5.5 Individuals travelling to other countries for seasonal work, and those who cross country borders frequently for work purposes only, also remain residents of their original economic territory, as do locally recruited staff of foreign embassies, consulates, military bases etc., and the crews of ships, aircraft or other mobile equipment (such as drilling rigs) operating wholly or partly outside the economic territory. The staff of international organisations who work within the enclaves of those organisations are treated as residents of their country of origin if they work for less than one year. If they work with the international organisation for more than one year they are treated as residents of the host country of the international organisation's enclave.

5.6 International organisations established by international agreement (such as the United Nations) are accorded sovereign status, with their own economic territory consisting of the land or structures used by the organisation in the countries where they are physically located. International organisations are therefore not resident units of any country and all transactions with them are treated as transactions with non-residents.

The SNA93 concept of institutional units

5.7 In any economy, economic activity is undertaken by a variety of transactors. For example, corporations (both financial and non-financial), government units, households and non-profit institutions all engage in economic activity, but their economic objectives, functions and behaviour differ. Corporations are created for the purpose of producing goods or services for the market, usually as a source of profits for the units that own them. Non-profit institutions (NPIs) are created for the purpose of producing or distributing goods or services but not for the purpose of generating income or profits for the units that control or finance them. Government units organise and finance the provision of non-market goods and services to individual households and the community at large, mainly out of taxation. They are also concerned with the distribution and redistribution of income and wealth in accordance with government policies. Households are primarily consumer units, although they may also engage in any kind of economic activity, including the operation of unincorporated enterprises.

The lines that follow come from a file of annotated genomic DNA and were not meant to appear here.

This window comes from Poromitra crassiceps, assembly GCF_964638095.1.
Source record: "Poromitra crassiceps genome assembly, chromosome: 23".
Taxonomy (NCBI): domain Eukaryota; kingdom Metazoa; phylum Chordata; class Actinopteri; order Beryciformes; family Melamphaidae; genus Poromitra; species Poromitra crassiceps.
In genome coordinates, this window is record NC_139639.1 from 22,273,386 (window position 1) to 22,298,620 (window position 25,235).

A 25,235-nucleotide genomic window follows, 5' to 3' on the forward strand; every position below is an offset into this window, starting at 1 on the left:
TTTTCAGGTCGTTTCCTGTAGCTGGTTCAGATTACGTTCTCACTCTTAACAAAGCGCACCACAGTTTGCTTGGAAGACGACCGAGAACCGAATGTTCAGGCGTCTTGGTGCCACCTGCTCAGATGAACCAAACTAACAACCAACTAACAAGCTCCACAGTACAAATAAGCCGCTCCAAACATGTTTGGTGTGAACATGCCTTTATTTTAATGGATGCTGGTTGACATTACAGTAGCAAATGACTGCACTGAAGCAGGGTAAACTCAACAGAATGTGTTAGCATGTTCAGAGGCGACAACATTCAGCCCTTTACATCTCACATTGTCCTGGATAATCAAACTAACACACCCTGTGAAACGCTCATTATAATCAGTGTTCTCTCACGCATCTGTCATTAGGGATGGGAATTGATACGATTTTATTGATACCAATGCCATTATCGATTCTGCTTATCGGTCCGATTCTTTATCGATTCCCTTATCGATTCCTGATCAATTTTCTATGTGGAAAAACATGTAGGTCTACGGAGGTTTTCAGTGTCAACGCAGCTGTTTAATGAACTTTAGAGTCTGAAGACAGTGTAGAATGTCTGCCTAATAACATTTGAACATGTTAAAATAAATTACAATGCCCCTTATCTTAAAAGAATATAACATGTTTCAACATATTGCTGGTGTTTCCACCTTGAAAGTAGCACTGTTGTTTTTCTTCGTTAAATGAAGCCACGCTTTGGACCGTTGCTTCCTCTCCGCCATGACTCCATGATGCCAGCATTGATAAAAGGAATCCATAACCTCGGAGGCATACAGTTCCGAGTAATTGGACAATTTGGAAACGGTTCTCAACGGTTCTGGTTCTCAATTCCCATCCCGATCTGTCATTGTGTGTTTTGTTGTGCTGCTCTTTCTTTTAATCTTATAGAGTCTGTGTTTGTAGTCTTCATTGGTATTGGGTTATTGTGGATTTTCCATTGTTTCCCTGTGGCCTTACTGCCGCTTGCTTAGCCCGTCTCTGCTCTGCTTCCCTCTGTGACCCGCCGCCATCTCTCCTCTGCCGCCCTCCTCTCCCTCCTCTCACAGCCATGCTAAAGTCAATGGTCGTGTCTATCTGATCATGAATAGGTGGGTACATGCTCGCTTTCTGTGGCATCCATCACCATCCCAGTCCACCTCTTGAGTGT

5.8 Grouping transactors with similar objectives and types of behaviour into sectors enhances the usefulness of national accounts for purposes of economic analysis. For such purposes, SNA93 defines transactor units, called institutional units, and groups them into institutional sectors and subsectors.